Abundant. Food for cetaceans.
I believe this is a scaled sardine (Harengula jaguana) but would like an expert's eye to confirm. This is a large example, perhaps 6" to 7" in length, caught by an angler off the Navarre Beach Pier. (The second image is not a flying fish but rather a flopping fish...a lucky shot just after the fish was landed.)
Observed prior to tidal restoration; there was some tidal influence
Blueback herring spawning at the Pipeline Rapids. Schools of herring were spawning in the backwaters and slower eddies around the rocks and infrastructure at the Pipeline (north shore of James).
The comical-looking anchovy. Caught by local fishermen using "arte xávega", a traditional fishing technique.
Caught/released off of Nauset Beach spit
A single individual caught between rocks during high tide. Very shiny and silver, without many markings. It was about an hour after sunset and the weather was cool (60 degrees).
herring spawning in the james river along pipeline rapids
American gizzard shad migrating on the james river
Photo taken during fieldwork for this survey: http://www.twdb.texas.gov/publications/reports/contracted_reports/doc/2001001015_BrazosInstreamFlows.pdf
Sporadically caught by sardine seize nets off the Portuguese coast (though they reach higher values than sardine because they are sold to Spain. There's not much tradition of eating anchovies in Portugal, we really are sardine people.) Sorry about the pictures, but I really had to sneak to get these photos. However, those weird mouths cannot be confused with anything else.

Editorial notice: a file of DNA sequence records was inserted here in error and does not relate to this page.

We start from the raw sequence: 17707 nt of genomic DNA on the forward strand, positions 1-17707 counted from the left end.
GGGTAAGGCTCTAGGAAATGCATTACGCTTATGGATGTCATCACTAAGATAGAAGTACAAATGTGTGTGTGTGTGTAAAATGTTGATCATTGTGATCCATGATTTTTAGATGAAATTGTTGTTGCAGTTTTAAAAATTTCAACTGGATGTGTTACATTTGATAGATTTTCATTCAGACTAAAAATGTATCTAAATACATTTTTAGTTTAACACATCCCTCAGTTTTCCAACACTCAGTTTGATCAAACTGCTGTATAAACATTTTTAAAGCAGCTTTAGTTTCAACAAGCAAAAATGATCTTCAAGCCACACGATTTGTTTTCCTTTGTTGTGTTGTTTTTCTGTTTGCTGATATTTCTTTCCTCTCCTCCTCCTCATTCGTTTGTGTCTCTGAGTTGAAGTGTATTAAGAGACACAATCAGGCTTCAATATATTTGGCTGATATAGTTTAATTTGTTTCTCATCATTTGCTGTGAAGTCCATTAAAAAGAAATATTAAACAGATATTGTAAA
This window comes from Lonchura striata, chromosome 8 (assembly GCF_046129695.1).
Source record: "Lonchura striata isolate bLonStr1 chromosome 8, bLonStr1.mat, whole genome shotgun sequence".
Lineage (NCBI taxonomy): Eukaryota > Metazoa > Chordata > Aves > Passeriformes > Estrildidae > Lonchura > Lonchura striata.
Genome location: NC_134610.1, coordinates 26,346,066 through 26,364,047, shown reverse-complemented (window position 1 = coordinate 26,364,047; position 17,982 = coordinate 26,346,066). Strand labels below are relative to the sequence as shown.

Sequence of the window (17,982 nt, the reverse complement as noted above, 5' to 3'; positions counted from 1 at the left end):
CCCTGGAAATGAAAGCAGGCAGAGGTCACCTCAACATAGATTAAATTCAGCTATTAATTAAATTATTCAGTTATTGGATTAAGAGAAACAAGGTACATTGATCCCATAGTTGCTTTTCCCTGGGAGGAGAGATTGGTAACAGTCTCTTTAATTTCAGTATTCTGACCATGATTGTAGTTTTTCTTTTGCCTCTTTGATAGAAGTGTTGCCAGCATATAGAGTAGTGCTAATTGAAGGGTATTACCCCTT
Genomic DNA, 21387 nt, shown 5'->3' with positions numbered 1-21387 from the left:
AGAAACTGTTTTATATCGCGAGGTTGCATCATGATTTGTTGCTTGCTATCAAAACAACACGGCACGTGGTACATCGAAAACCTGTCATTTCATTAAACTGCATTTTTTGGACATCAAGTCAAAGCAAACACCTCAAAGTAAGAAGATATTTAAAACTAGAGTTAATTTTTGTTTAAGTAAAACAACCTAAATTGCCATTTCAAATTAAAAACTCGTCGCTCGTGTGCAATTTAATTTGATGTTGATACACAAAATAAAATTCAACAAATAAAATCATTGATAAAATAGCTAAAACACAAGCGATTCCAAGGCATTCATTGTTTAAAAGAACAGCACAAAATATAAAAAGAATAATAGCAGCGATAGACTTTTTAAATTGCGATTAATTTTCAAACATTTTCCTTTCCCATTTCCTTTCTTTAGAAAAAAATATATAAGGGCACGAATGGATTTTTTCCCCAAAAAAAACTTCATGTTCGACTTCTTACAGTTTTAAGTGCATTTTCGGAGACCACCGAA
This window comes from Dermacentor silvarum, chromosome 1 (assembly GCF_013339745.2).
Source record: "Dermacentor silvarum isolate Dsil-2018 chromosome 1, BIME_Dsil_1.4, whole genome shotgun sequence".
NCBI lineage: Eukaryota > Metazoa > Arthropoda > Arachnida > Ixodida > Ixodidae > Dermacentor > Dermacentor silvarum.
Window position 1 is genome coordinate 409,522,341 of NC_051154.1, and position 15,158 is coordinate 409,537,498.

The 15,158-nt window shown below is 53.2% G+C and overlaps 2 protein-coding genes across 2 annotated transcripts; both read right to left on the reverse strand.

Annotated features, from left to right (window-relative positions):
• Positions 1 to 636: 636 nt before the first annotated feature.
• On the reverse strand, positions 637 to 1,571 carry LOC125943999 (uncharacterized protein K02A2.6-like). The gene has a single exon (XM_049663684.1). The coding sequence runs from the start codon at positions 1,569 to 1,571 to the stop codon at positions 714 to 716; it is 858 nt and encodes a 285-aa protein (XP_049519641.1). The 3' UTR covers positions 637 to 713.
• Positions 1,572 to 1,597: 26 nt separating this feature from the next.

Alosa (herring) caught by Osprey. Caught in video.
AKA Slough Anchovy -- about 2" long; swarms of them around the boats.
Note: The Slough Anchovy range is mostly south of here (SoCal to Mexico); however, water temps have been warmer than usual and they may have headed north as many other species have.
Extraordinary congregation of hundreds of pelicans, cormorants, murres, and gulls foraging for hours on these fish near shore. Dozens being washed into the beach by the waves and quickly being snatched up by gulls.
Notes by Julie Thayer (Farallon Institute Scientist) in response to news of the congregation of anchovies:
This is a conundrum that has been surfacing again and again lately - while such an event may seem like an abundance, it could be only a concentration actually signaling decreasing anchovy abundance. Farallon Institute has been working with the Pew Charitable Trusts to find out more. It is currently unknown whether anchovy is increasing or decreasing; no stock assessments have been conducted since 1995. Furthermore, schooling behavior and spatial distribution of anchovy stocks at small versus large sizes is not well understood. It is thought that small stocks contract to the core range nearshore (off central California for central stock). Indeed, 2014 records of dense concentrations of anchovy in Monterey Bay and die-offs in Santa Cruz raise the question if the anchovy population is increasing or this concentration behavior is a result of unfavorable climate conditions, leaving a stressed population even more vulnerable to fishing and predators. While there was a slight uptick in the central California NMFS midwater trawl index in 2013, last year was again lower, extending a streak of extremely low survey catches (2008-2014). Egg surveys in southern California spawning grounds have also declined to next to nothing for recent years.